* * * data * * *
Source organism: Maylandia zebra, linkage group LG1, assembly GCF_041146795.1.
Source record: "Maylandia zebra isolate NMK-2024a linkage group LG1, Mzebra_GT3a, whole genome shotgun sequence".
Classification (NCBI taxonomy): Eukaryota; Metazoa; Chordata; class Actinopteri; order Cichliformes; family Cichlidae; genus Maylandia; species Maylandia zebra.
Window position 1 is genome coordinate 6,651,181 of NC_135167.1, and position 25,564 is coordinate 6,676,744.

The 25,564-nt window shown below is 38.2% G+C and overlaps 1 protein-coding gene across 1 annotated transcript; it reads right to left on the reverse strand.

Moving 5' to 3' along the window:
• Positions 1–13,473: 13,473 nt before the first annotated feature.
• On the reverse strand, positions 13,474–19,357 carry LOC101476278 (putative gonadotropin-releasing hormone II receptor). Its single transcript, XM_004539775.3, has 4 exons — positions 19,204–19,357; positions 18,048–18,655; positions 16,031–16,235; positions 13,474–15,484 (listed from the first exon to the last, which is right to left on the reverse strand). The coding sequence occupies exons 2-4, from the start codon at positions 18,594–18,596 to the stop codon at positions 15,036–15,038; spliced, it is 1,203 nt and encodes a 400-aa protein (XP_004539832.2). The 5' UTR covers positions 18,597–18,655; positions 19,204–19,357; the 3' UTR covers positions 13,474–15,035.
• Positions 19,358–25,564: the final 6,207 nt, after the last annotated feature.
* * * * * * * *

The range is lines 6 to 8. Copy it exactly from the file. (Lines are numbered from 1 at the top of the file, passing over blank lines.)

Moving 5' to 3' along the window:
• Positions 1–13,473: 13,473 nt before the first annotated feature.
• On the reverse strand, positions 13,474–19,357 carry LOC101476278 (putative gonadotropin-releasing hormone II receptor). Its single transcript, XM_004539775.3, has 4 exons — positions 19,204–19,357; positions 18,048–18,655; positions 16,031–16,235; positions 13,474–15,484 (listed from the first exon to the last, which is right to left on the reverse strand). The coding sequence occupies exons 2-4, from the start codon at positions 18,594–18,596 to the stop codon at positions 15,036–15,038; spliced, it is 1,203 nt and encodes a 400-aa protein (XP_004539832.2). The 5' UTR covers positions 18,597–18,655; positions 19,204–19,357; the 3' UTR covers positions 13,474–15,035.